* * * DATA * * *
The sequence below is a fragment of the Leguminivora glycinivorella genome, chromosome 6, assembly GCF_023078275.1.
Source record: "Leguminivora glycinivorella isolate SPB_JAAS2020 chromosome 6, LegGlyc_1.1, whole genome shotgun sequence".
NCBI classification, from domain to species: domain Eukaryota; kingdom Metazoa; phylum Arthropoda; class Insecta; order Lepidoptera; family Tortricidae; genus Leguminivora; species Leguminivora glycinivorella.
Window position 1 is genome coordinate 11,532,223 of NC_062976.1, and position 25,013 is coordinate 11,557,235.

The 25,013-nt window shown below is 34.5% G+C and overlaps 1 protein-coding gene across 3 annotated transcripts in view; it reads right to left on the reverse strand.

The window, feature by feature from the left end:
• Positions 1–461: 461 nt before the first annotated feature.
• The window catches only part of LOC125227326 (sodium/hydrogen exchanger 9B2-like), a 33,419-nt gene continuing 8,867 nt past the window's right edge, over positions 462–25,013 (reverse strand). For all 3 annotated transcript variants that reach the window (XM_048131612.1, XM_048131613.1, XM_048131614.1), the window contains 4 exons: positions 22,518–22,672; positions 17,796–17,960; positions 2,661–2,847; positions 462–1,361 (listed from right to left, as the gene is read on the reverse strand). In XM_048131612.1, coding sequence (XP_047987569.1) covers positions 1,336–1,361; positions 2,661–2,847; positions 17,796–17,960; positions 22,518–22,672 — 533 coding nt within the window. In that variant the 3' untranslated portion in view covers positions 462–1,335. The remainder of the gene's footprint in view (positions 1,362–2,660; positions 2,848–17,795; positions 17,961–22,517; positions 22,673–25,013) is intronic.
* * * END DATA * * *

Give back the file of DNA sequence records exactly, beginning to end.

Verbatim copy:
The sequence below is a fragment of the Leguminivora glycinivorella genome, chromosome 6, assembly GCF_023078275.1.
Source record: "Leguminivora glycinivorella isolate SPB_JAAS2020 chromosome 6, LegGlyc_1.1, whole genome shotgun sequence".
NCBI classification, from domain to species: domain Eukaryota; kingdom Metazoa; phylum Arthropoda; class Insecta; order Lepidoptera; family Tortricidae; genus Leguminivora; species Leguminivora glycinivorella.
Window position 1 is genome coordinate 11,532,223 of NC_062976.1, and position 25,013 is coordinate 11,557,235.

The 25,013-nt window shown below is 34.5% G+C and overlaps 1 protein-coding gene across 3 annotated transcripts in view; it reads right to left on the reverse strand.

The window, feature by feature from the left end:
• Positions 1–461: 461 nt before the first annotated feature.
• The window catches only part of LOC125227326 (sodium/hydrogen exchanger 9B2-like), a 33,419-nt gene continuing 8,867 nt past the window's right edge, over positions 462–25,013 (reverse strand). For all 3 annotated transcript variants that reach the window (XM_048131612.1, XM_048131613.1, XM_048131614.1), the window contains 4 exons: positions 22,518–22,672; positions 17,796–17,960; positions 2,661–2,847; positions 462–1,361 (listed from right to left, as the gene is read on the reverse strand). In XM_048131612.1, coding sequence (XP_047987569.1) covers positions 1,336–1,361; positions 2,661–2,847; positions 17,796–17,960; positions 22,518–22,672 — 533 coding nt within the window. In that variant the 3' untranslated portion in view covers positions 462–1,335. The remainder of the gene's footprint in view (positions 1,362–2,660; positions 2,848–17,795; positions 17,961–22,517; positions 22,673–25,013) is intronic.